The Birth of Venus by Sancro Botticelli
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The painting is a quintessential example of Neoplatonic Renaissance ideals. Venus exudes a tremendous physical beauty that symbolizes her divine grace. Not only was she capable of creating physical arousal she could also inspire a deeper intellectual study of faith and beauty.
Other interpretations of The Birth of Venus suggest that the painting was Botticelli's representation of a bride before her wedding. It is also possible that the painting was commissioned because the only work that similarly pictured Venus, a painting by Apelles, had been significantly damaged.
The latter explanation, that Botticelli had recreated a scene from Apelles, might also shed light on Botticelli's uncharacteristic two-dimensional approach to the painting. Botticelli was considered a master at complicated and involved compositions, yet this piece reads more as a replication of an ancient Greek style. Regardless of what message he chose to convey it seems clear that Botticelli borrowed from a few different dogmas to create his tribute to Venus.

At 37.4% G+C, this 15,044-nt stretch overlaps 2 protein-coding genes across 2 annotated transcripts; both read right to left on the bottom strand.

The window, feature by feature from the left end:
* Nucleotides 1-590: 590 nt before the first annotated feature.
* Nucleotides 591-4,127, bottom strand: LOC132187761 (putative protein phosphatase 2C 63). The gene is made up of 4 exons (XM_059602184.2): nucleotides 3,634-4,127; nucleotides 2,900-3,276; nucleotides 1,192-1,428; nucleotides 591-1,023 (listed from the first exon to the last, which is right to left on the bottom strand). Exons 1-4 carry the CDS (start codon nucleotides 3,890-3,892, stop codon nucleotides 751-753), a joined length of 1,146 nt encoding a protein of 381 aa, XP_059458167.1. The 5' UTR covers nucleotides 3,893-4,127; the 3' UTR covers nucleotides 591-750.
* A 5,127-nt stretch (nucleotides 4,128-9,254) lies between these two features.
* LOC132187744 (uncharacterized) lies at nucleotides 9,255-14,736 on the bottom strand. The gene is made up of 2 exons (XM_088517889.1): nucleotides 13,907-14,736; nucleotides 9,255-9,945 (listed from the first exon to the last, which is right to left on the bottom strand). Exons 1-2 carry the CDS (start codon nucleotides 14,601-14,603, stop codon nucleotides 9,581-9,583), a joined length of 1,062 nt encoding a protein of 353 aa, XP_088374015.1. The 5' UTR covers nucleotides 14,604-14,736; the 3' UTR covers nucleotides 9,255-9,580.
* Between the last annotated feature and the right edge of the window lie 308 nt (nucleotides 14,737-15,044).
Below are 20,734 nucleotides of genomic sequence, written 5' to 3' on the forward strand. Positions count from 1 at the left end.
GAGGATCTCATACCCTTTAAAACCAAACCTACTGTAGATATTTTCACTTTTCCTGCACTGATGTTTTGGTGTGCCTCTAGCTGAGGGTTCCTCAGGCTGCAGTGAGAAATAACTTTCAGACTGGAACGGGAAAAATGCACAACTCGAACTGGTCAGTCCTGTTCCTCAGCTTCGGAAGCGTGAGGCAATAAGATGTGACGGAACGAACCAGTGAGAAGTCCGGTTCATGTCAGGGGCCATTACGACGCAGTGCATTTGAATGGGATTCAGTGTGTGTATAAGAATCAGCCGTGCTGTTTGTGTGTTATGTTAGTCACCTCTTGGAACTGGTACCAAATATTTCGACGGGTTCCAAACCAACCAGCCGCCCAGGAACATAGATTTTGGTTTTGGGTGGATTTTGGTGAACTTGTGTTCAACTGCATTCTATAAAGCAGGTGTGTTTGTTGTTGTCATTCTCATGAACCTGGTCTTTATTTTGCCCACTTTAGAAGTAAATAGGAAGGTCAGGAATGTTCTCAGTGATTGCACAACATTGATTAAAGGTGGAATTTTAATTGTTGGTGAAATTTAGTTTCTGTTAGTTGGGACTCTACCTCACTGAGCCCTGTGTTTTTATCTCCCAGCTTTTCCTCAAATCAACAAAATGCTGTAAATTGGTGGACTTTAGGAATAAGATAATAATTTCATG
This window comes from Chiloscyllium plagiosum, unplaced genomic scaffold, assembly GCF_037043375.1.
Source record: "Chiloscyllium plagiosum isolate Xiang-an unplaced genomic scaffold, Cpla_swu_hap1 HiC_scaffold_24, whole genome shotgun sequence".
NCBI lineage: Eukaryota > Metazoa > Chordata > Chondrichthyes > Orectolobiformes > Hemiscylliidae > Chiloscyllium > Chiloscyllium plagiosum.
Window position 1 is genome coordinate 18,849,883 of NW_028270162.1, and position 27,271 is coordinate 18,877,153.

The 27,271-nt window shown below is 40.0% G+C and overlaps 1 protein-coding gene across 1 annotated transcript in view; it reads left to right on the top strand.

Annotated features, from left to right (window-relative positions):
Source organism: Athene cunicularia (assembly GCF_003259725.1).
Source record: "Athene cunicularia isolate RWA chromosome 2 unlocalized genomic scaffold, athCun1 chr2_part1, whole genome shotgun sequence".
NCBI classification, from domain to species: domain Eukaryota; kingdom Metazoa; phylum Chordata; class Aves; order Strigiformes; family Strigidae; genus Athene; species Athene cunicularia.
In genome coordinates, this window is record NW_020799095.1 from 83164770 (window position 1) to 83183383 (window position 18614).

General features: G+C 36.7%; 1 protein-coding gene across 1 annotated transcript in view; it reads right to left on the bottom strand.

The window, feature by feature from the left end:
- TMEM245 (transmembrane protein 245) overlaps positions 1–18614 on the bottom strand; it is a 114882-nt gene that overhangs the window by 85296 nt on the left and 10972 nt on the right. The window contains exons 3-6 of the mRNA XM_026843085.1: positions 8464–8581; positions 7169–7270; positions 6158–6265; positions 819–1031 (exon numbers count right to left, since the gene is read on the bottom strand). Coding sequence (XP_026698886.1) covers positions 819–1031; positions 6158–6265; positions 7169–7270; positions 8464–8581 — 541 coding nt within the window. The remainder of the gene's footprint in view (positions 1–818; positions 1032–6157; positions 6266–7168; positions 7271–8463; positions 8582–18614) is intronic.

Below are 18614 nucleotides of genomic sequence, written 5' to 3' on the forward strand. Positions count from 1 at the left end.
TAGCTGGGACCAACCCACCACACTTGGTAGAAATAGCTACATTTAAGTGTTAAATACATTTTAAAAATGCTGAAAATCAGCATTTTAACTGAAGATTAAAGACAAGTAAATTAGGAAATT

Botticelli was not drawn to naturalism in the same fashion as many of his Renaissance contemporaries. Venus is shown in a position that would be difficult for a figure model to hold and with features that are anatomically exaggerated. The piece was clearly not grounded in reality, and was meant to be viewed as a reflection of fantasy.